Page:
Pain and Persistence

As someone who lives with daily, chronic pain, sometimes a flareup of that pain can shock even me. After decades of enduring it, I am often shocked when the flare arrives. I know that the pain has reached a crescendo when I can’t jog up the stairs like I always do. My children notice that the yoga mat isn’t out, or that my limp is back for a few days. My doctors have always trusted me with pain medication, because they know how deeply I despise taking it. It usually expires before I use it, and I have to drive to a medication disposal site to get rid of it. I get how lucky (if that is even remotely close to being the right word to describe it) I am that I feel that way. Not everyone can resist the relief those meds can bring and the ensuing life-altering addiction they can bring.

When I was first correctly diagnosed as an adult, it was a conundrum. I was grateful to finally know the cause, yet I was terrified because I knew that the infusions that were recommended for my type of condition were oftentimes worse than the pain. I did a lot of research about those meds and, as the only surviving parent of my children, I decided against them. I know several people who regularly get the infusions who have regained vibrant lives full of pain-free activity. I also know someone who wound up with lesions on their spine, and one other person with a cancer often associated with it. The latter individual will not be here much longer. So, onward I trudge with the pain.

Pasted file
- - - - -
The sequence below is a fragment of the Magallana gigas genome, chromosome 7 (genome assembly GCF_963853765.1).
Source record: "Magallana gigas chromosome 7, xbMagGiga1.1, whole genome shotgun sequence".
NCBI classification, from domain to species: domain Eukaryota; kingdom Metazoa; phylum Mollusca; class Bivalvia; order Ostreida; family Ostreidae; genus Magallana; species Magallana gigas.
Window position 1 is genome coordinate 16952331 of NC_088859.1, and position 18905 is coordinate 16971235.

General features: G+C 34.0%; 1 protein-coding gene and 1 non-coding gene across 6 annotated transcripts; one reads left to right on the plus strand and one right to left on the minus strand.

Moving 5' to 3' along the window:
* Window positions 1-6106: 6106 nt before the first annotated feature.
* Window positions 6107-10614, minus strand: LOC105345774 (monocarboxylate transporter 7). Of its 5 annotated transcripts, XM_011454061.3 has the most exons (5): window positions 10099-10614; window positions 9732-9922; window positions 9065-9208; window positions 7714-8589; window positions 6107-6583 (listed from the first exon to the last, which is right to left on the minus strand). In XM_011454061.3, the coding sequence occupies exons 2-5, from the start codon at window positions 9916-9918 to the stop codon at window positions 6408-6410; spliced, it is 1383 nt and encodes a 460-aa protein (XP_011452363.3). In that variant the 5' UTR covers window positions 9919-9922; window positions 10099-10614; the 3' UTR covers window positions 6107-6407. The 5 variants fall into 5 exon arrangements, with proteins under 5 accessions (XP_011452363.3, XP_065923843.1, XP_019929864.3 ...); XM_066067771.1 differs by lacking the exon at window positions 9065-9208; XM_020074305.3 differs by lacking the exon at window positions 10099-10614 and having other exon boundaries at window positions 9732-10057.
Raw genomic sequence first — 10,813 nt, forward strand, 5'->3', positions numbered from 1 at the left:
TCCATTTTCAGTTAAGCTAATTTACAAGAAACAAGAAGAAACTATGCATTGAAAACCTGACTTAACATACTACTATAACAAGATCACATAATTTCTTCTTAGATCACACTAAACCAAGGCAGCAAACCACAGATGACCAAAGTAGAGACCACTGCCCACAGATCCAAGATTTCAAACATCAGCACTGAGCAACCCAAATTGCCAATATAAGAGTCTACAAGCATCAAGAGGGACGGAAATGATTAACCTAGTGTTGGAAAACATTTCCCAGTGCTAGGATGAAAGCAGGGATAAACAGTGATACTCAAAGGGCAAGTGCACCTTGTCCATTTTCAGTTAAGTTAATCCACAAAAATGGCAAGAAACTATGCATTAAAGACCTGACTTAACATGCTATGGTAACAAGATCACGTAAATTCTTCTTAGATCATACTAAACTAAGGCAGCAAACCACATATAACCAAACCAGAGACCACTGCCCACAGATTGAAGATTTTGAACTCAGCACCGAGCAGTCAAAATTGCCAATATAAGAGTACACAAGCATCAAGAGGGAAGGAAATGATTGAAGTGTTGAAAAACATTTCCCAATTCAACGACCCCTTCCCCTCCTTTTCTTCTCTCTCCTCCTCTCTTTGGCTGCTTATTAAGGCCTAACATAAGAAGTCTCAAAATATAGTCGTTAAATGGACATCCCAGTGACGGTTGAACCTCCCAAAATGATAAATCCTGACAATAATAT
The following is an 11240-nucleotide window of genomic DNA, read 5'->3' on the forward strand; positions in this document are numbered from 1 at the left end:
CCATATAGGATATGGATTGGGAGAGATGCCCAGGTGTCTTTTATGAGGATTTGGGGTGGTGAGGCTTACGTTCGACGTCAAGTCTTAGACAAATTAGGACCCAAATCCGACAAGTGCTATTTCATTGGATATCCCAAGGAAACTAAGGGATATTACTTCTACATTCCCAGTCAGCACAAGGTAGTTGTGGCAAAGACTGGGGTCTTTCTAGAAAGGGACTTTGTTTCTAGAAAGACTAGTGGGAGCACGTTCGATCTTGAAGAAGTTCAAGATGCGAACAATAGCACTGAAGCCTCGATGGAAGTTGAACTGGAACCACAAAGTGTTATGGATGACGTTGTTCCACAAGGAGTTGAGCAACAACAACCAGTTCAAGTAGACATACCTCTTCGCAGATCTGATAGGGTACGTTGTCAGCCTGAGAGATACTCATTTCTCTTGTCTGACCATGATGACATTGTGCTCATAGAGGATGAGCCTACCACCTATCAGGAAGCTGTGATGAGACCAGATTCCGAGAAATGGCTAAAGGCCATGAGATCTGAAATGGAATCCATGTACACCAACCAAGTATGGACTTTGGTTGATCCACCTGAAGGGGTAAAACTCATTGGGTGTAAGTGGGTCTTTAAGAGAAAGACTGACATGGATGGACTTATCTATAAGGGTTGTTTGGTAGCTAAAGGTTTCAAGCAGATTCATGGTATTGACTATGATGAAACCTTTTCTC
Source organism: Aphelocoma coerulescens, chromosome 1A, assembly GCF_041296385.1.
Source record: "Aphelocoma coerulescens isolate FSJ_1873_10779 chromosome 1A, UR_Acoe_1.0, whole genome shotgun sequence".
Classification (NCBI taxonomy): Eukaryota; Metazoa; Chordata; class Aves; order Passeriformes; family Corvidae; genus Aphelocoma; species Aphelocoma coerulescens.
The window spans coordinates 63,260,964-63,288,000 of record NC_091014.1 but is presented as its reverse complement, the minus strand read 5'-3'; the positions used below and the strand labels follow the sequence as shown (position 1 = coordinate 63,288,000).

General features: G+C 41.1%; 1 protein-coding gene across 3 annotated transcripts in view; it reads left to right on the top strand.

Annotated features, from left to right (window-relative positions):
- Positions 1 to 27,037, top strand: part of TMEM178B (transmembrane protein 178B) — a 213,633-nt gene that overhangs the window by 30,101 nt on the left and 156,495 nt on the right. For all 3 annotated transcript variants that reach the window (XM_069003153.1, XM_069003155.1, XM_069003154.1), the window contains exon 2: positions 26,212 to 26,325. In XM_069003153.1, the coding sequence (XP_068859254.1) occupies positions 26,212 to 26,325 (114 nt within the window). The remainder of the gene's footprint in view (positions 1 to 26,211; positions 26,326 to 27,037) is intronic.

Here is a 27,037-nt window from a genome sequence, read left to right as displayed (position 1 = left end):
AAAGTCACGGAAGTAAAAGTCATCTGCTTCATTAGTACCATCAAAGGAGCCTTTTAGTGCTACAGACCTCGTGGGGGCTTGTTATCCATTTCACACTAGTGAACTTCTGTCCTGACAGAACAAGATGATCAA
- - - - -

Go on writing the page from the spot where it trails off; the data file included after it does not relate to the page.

There is no quantifying the number of times I have contemplated the conundrum of taking a day off to rest. The guilt is very real. When I don’t work, when I don’t write, I don’t earn. When I don’t head out for my walk or get on the treadmill, I feel guilty. Where this guilt comes from, I am truly not sure. I will say that the longer I “lounge”, the more intense my pain is. Unless you are surrounded by people who truly understand chronic pain, you will get a lot of, “Well, can’t you just take something for it?” This isn’t the kind of pain that ibuprofen or aspirin relieves. This is deep, bone-deep pain that makes every muscle ache, you wince as you walk up the stairs. I know that it will pass and that it’s possible that later today I will feel much better. In most cases though, I am alone with my thoughts and coping.

Fortunately, I have two children here with me who are kind, helpful individuals. All I need to do is ask and they help without complaint (well, in most cases anyway!). I continue to incorporate mostly healthy foods into my diet, and even though I incorporate rest when needed, I know that today, with an extremely bad flare of pain that showed up this morning, I will at least do some yoga. I will stretch, hydrate, and probably do more writing that I normally do. What is that saying? This too shall pass? Or was it Gandalf saying, “You…shall…not…pass!” Whichever it was, I know that in the end, I will be OK. I am grateful for what I have, and that is the fact that although the pain is deep and persistent…so am I.

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